I'm having a hard time getting a poem together that I've had brewing in my mind for a few weeks. I think about it everything I drive to my in-laws house. There's this lake we pass over -- Lake Meander. It's a recovery with a town underneath. Literally, underneath the water. Like a steeltown Atlantis or something. The town was deserted and then submerged. In my mind I like to think you can look down and see tables set for dinner and tattered curtains blossoming from the windows -- but probably not a Pompeii. The lake is freckled with all of these cement pilings that are covered with cormorants. It's a full-deck kind of image that just sits on your sub-conscious (like those sea-birds!). I started relating it to John Donne's metaphors about shadows: "As all shadows are of one color, if you respect the body from which they were cast (for our shadows upon clay will be dirty and in a garden green and flowery)." Then, yesterday my mother-in-law told me she and her husband (who just passed away two months ago) used to talk about the cormorants every time they passed over Meander to come to our house. So, when she was driving over yesterday she asked him to take the form of a cormorant and to lift off up from one of the pilings to prove to her he was listening. She said one of them did alight.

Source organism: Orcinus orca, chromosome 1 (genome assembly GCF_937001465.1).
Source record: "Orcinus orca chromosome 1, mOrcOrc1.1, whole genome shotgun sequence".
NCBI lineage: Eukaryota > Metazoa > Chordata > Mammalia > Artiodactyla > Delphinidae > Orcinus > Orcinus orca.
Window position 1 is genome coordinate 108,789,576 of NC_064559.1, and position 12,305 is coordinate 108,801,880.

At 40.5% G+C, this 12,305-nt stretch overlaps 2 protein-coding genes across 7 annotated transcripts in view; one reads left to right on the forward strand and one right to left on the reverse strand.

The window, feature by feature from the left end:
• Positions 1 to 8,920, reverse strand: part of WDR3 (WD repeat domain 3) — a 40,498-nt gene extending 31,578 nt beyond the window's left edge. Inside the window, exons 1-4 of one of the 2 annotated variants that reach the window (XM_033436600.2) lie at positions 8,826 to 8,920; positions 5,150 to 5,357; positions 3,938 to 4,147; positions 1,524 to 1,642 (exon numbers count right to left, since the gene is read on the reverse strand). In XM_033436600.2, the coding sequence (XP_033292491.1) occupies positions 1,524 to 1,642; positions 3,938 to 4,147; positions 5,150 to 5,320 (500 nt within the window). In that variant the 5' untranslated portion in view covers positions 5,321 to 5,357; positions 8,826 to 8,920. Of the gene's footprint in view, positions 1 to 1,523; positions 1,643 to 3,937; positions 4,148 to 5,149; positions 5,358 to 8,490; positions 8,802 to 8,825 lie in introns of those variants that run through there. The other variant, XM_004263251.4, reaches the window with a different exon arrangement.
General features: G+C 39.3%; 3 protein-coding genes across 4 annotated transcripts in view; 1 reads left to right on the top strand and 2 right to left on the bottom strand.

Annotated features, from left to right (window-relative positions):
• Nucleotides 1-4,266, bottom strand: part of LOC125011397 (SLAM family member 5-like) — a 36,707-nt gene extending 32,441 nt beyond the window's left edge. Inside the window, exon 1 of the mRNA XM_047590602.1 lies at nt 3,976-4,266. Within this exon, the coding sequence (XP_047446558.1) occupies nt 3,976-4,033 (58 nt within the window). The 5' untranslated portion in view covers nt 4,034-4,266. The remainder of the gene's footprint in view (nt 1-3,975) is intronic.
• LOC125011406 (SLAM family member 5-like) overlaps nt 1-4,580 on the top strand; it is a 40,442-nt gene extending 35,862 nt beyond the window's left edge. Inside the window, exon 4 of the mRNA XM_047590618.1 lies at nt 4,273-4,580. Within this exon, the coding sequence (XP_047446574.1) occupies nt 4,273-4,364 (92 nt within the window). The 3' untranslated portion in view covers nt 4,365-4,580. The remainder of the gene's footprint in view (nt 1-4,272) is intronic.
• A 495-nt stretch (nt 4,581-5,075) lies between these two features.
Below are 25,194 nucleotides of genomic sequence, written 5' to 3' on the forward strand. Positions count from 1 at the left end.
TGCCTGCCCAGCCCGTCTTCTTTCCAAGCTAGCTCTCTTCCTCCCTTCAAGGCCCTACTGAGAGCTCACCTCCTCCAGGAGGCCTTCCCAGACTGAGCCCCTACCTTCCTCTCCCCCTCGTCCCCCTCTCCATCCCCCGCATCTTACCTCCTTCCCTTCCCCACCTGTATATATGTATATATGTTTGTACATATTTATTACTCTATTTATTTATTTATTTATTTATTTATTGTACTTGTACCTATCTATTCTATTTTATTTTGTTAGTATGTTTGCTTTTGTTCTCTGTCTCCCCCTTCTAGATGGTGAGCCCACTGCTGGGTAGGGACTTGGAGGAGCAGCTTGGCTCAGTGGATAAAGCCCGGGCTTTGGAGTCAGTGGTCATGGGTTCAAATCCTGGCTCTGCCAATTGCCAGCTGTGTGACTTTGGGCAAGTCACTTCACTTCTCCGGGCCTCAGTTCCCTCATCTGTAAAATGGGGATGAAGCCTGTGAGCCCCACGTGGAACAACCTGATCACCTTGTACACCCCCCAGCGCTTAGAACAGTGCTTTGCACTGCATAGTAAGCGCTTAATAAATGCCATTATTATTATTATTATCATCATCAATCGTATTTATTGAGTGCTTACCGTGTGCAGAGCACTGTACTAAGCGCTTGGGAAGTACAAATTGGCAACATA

Now I just need to sit down, shuffle the deck, and write.

Friday, November 04, 2005

Today, after a hard day of Ph.D. work, I strapped Max into the baby Bjoern and walked to the local stripmall. It was a perfect fall day. It was even warm. I kept thinking about what Kurt Vunnegut had said at a reading I saw him at a few years ago (actually, it was on the day I turned 30, so I remember the day vividly). He was talking about the "writers process" and how stepping out into the world say, to the post office or the Office max, and mingling with the rest of the world is just as important as sitting down to write. Anyway, thinking about what Vonnegut said made me feel quite "literary" on my errands (just as cooking sometimes makes me feel the same after having washed lettuce with Galaway Kinnell -- but that's another story).

Tuesday, November 01, 2005

Another day, another poop blow-out. My son is an amazing pooper. For his size, he seems to create an amazing amount of poop. But enough about poop. I'm really just procastinating a paper I need to write (and a reading list I need to create for my exams this Spring). I realized today that the title of this blog is in the past tense - like I'd already survived it. When in reality I'm knee-deep in it.

The day is gray and worrisome because winter is already on it's haunches waiting to pounce. I'm not a big fan of snow. Especially city snow. The grey weight of it kind of overwhelms me. Winter is a good time to be a student though - you don't have a lot of distractions (I already have enough of those.)